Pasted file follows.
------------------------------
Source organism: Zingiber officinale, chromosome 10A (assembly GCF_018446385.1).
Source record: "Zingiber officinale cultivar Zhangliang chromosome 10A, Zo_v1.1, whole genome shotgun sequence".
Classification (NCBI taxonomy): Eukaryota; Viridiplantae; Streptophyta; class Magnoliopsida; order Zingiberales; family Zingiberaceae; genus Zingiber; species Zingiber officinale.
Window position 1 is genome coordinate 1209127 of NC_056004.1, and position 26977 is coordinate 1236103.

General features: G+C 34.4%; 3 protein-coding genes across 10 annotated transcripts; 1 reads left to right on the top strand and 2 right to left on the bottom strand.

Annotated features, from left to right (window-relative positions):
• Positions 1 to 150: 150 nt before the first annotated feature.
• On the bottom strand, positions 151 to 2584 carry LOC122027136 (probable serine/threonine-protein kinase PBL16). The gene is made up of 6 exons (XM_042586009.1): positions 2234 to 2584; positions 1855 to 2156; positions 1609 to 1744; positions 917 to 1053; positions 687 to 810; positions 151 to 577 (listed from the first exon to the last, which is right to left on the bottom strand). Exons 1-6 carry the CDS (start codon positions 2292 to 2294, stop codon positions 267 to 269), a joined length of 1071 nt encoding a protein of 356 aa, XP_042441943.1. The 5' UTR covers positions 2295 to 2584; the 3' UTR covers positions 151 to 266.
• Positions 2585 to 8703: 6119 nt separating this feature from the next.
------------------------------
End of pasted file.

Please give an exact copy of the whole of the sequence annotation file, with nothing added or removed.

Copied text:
Source organism: Zingiber officinale, chromosome 10A (assembly GCF_018446385.1).
Source record: "Zingiber officinale cultivar Zhangliang chromosome 10A, Zo_v1.1, whole genome shotgun sequence".
Classification (NCBI taxonomy): Eukaryota; Viridiplantae; Streptophyta; class Magnoliopsida; order Zingiberales; family Zingiberaceae; genus Zingiber; species Zingiber officinale.
Window position 1 is genome coordinate 1209127 of NC_056004.1, and position 26977 is coordinate 1236103.

General features: G+C 34.4%; 3 protein-coding genes across 10 annotated transcripts; 1 reads left to right on the top strand and 2 right to left on the bottom strand.

Annotated features, from left to right (window-relative positions):
• Positions 1 to 150: 150 nt before the first annotated feature.
• On the bottom strand, positions 151 to 2584 carry LOC122027136 (probable serine/threonine-protein kinase PBL16). The gene is made up of 6 exons (XM_042586009.1): positions 2234 to 2584; positions 1855 to 2156; positions 1609 to 1744; positions 917 to 1053; positions 687 to 810; positions 151 to 577 (listed from the first exon to the last, which is right to left on the bottom strand). Exons 1-6 carry the CDS (start codon positions 2292 to 2294, stop codon positions 267 to 269), a joined length of 1071 nt encoding a protein of 356 aa, XP_042441943.1. The 5' UTR covers positions 2295 to 2584; the 3' UTR covers positions 151 to 266.
• Positions 2585 to 8703: 6119 nt separating this feature from the next.